March 3, 2024

A bathroom renovation project revealed a diamondback rattlesnake den in the walls of an Arizona home, Rattlesnake Solutions reports.

A bathroom renovation project revealed a diamondback rattlesnake den in the walls of an Arizona home, Rattlesnake Solutions reports.

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A home renovation project in Arizona turned into a risky game of hide-and-seek after a den of western diamondback rattlesnakes was discovered living behind the shower walls.

It happened at a home in Tonopah, and video shared by the snake catching service Rattlesnake Solutions shows it took cutting holes in the wall and ceiling to catch the snakes.

Four were removed in a series of hair-raising encounters in November and December, videos show.

In one case, a worker stuck his hand in the ceiling to find a gas line and heard something rattling. Days later, he looked up to see a rattlesnake “reversing his way down backwards, like he was backing into a parking spot down into the wall.”

“That was crazy. I’m really glad that they rattled at him,” veteran snake catcher Marissa Maki says in one of the videos.

“You’re not thinking when digging into your wall that you’re going to run into rattlesnakes. It’s just not something that’s probably on your mind. It’s on in his mind now.”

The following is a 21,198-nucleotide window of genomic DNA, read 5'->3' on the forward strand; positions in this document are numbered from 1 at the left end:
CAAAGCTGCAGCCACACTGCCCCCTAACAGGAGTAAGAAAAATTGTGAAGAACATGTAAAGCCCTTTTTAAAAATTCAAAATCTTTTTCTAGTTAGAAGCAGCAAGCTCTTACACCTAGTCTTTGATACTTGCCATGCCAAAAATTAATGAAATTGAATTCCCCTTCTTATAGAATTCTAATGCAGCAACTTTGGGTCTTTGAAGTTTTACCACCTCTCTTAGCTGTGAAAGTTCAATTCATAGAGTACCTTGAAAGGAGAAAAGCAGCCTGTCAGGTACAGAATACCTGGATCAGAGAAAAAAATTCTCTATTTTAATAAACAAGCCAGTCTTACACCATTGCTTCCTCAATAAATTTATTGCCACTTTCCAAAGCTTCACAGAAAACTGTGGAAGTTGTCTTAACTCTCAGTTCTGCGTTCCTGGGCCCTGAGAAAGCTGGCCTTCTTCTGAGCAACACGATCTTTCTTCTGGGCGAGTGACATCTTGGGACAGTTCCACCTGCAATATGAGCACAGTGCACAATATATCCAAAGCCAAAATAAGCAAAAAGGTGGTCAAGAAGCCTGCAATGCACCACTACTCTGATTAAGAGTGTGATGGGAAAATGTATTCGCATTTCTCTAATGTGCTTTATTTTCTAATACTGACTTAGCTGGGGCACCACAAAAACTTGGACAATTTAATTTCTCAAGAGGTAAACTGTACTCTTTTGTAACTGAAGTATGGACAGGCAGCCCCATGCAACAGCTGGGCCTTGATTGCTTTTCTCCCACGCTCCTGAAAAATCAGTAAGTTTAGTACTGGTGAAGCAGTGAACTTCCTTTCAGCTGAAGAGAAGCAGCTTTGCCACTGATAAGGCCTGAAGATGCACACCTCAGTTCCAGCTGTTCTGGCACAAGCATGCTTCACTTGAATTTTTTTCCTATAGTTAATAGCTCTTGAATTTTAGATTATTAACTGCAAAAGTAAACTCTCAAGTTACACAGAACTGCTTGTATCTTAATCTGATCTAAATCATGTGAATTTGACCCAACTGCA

It took two visits to flush out the snakes, who likely came and went as they pleased by following a gas line through the walls, Maki says.. She suspects they intended to spend winter in the wall.

“So this is an older house in the middle of the desert. He’s remodeling it. He was taking out some walls and he noticed two sets of snake skins (and) didn’t think much of it,” Maki said. “Today, he was up there fiddling with wires and he noticed a rattlesnake coiled up in the wall. The snakes were between the first floor and the basement.”

The snakes were taken to a wilderness area and released into earthen dens.

Videos of the four removals have gotten nearly 30,000 views on YouTube, with commenters noting it was the element of surprise that most unnerved them.

“Nothing like reaching into a hole and unexpectedly hearing that buzz. I wonder if he called before or after he changed his pants,” one commenter posted on YouTube.

“That house would be up for sale. I could not live there knowing they were in there,” another wrote.

Tonopah is about 50 miles west of Phoenix.

Mark Price is a National Reporter for McClatchy News. He joined the network of newspapers in 1991 at The Charlotte Observer, covering beats including schools, crime, immigration, LGBTQ issues, homelessness and nonprofits. He graduated from the University of Memphis with majors in journalism and art history, and a minor in geology.